Behind their go-for-broke quarterback and two high-profile reclamation projects, the Cowboys overpowered the Giants to gain separation in the NFC East. Looming ahead: a showdown with the Packers for conference supremacy
Posted: Tuesday November 13, 2007 12:58PM; Updated: Tuesday November 13, 2007 12:58PM
With a diamond star pinned to the left lapel of his blue suit, Jerry Jones was waiting in the breezeway of Giants Stadium on Sunday afternoon when the door to the visitors' locker room swung open. In small clusters the Dallas Cowboys filed past him toward the field -- Terrell Owens, the mercurial receiver on his third NFL marriage; Wade Phillips, the quiet coach from the league's recycling bin; Tony Romo, the newly minted $67 million quarterback of obscure origin. When the team's new nosetackle, Tank Johnson, appeared in the door, Jones approached his latest reclamation project and offered some perspective on the set-to he was about to face. "Well, here we are," the owner told Johnson. "New York Giants, Dallas Cowboys. We're a little distance from four or five weeks ago." That's when the Cowboys were reeling from a painful loss to the Patriots and Johnson, who signed with Dallas on Sept. 18, had just begun practicing with the team.
Three hours later, after Romo had tossed four touchdown passes, Owens had caught two and Johnson had stuffed Eli Manning for a fourth-quarter sack in a 31-20 victory, the Cowboys showed just how far ahead they are in the NFC East and, maybe, in the entire conference. The victory raised their record to 8-1, gave them a two-game lead (plus the tiebreaker) over the Giants, kept Dallas undefeated on the road and set up a potential showdown for home field advantage against the 8-1 Packers in Dallas on Nov. 29.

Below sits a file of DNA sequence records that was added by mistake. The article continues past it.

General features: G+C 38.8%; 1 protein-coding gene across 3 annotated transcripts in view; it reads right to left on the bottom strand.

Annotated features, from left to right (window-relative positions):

The win also signaled that the Cowboys have recovered from their 48-27 loss to New England -- and that they might offer a stiffer test should the two meet again in Arizona in February. "This is why I felt Jerry brought me here," said Owens, who finished with six catches for 125 yards, his third consecutive game with at least 100 yards receiving. "I want to be the playmaker for this team."
Amid pushing, shoving and plenty of jawing, the Cowboys handled a team that was eager for a rematch after a 45-35 loss in Dallas in Week 1. If it's an NFL axiom that all division games are created equal, the Giants seemed to understand that this second meeting was more equal than others. At stake was a share of first place and the lengthening of a six-game winning streak, which began when New York made a goal line stand against the Redskins in Week 3 to avoid falling to 0-3. The Giants' first-year defensive coordinator, Steve Spagnuolo, had in recent weeks hatched a pass-rushing scheme so potent that his defensive ends started a pool among themselves based on such stats as sacks and forced fumbles. The Giants chose to wear their seldom-used red jerseys, one more indication that they viewed the matchup with Dallas as extra special. "They are beautiful," defensive end Osi Umenyiora said of the uniforms. "They look real good when you see a swarm of red."
The scarlet swarm never materialized. The Cowboys' offensive line mostly held at bay a Giants' rush that had sacked Eagles quarterback Donovan McNabb a phenomenal 12 times in Week 4. Romo was sacked only twice. He completed 20 of 28 passes for 247 yards, finding Owens in favorable matchups and capitalizing with quick strikes. With Owens lined up one-on-one against cornerback Sam Madison down the right sideline in the third quarter, Romo delivered a 25-yard strike that broke a 17-17 tie. T.O.'s second touchdown came with 10:58 remaining in the game, when he sped down the middle of the field, motored past safety Gibril Wilson and hauled in a 50-yard pass.